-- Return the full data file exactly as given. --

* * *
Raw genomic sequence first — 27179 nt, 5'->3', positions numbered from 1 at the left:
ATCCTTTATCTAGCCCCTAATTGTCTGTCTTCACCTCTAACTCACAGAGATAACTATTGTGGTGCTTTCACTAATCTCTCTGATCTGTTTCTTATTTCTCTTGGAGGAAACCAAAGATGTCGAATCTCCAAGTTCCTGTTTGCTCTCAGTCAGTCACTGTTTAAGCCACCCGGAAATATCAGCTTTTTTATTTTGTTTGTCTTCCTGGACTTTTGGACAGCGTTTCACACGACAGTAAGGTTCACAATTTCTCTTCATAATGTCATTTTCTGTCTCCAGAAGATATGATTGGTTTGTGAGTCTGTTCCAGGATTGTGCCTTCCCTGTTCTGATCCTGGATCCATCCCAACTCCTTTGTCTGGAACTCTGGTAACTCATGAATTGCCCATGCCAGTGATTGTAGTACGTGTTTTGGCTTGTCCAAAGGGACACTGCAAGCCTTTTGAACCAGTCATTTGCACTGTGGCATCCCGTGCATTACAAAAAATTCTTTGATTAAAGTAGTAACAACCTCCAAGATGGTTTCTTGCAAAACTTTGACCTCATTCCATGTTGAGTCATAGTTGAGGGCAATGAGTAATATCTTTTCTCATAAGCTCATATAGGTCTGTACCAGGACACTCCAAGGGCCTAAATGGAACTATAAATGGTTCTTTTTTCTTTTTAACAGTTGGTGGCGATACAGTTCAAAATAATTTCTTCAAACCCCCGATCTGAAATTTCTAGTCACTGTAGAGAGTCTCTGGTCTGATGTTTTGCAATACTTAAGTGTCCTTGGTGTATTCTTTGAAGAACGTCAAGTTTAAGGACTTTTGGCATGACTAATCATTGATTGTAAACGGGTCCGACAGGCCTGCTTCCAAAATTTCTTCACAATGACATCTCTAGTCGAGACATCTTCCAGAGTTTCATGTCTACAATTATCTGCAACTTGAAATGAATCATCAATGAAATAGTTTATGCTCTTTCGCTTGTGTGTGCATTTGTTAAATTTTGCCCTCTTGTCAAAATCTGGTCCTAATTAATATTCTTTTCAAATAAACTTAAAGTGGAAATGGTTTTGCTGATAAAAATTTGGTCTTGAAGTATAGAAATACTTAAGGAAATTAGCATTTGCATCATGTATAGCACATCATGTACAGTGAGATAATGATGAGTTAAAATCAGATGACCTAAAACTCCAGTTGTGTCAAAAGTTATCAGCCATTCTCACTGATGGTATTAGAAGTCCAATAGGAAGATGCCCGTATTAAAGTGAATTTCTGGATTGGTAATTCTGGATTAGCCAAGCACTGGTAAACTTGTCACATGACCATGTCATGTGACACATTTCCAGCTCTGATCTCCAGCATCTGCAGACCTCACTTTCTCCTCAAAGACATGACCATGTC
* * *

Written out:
Raw genomic sequence first — 27179 nt, 5'->3', positions numbered from 1 at the left:
ATCCTTTATCTAGCCCCTAATTGTCTGTCTTCACCTCTAACTCACAGAGATAACTATTGTGGTGCTTTCACTAATCTCTCTGATCTGTTTCTTATTTCTCTTGGAGGAAACCAAAGATGTCGAATCTCCAAGTTCCTGTTTGCTCTCAGTCAGTCACTGTTTAAGCCACCCGGAAATATCAGCTTTTTTATTTTGTTTGTCTTCCTGGACTTTTGGACAGCGTTTCACACGACAGTAAGGTTCACAATTTCTCTTCATAATGTCATTTTCTGTCTCCAGAAGATATGATTGGTTTGTGAGTCTGTTCCAGGATTGTGCCTTCCCTGTTCTGATCCTGGATCCATCCCAACTCCTTTGTCTGGAACTCTGGTAACTCATGAATTGCCCATGCCAGTGATTGTAGTACGTGTTTTGGCTTGTCCAAAGGGACACTGCAAGCCTTTTGAACCAGTCATTTGCACTGTGGCATCCCGTGCATTACAAAAAATTCTTTGATTAAAGTAGTAACAACCTCCAAGATGGTTTCTTGCAAAACTTTGACCTCATTCCATGTTGAGTCATAGTTGAGGGCAATGAGTAATATCTTTTCTCATAAGCTCATATAGGTCTGTACCAGGACACTCCAAGGGCCTAAATGGAACTATAAATGGTTCTTTTTTCTTTTTAACAGTTGGTGGCGATACAGTTCAAAATAATTTCTTCAAACCCCCGATCTGAAATTTCTAGTCACTGTAGAGAGTCTCTGGTCTGATGTTTTGCAATACTTAAGTGTCCTTGGTGTATTCTTTGAAGAACGTCAAGTTTAAGGACTTTTGGCATGACTAATCATTGATTGTAAACGGGTCCGACAGGCCTGCTTCCAAAATTTCTTCACAATGACATCTCTAGTCGAGACATCTTCCAGAGTTTCATGTCTACAATTATCTGCAACTTGAAATGAATCATCAATGAAATAGTTTATGCTCTTTCGCTTGTGTGTGCATTTGTTAAATTTTGCCCTCTTGTCAAAATCTGGTCCTAATTAATATTCTTTTCAAATAAACTTAAAGTGGAAATGGTTTTGCTGATAAAAATTTGGTCTTGAAGTATAGAAATACTTAAGGAAATTAGCATTTGCATCATGTATAGCACATCATGTACAGTGAGATAATGATGAGTTAAAATCAGATGACCTAAAACTCCAGTTGTGTCAAAAGTTATCAGCCATTCTCACTGATGGTATTAGAAGTCCAATAGGAAGATGCCCGTATTAAAGTGAATTTCTGGATTGGTAATTCTGGATTAGCCAAGCACTGGTAAACTTGTCACATGACCATGTCATGTGACACATTTCCAGCTCTGATCTCCAGCATCTGCAGACCTCACTTTCTCCTCAAAGACATGACCATGTC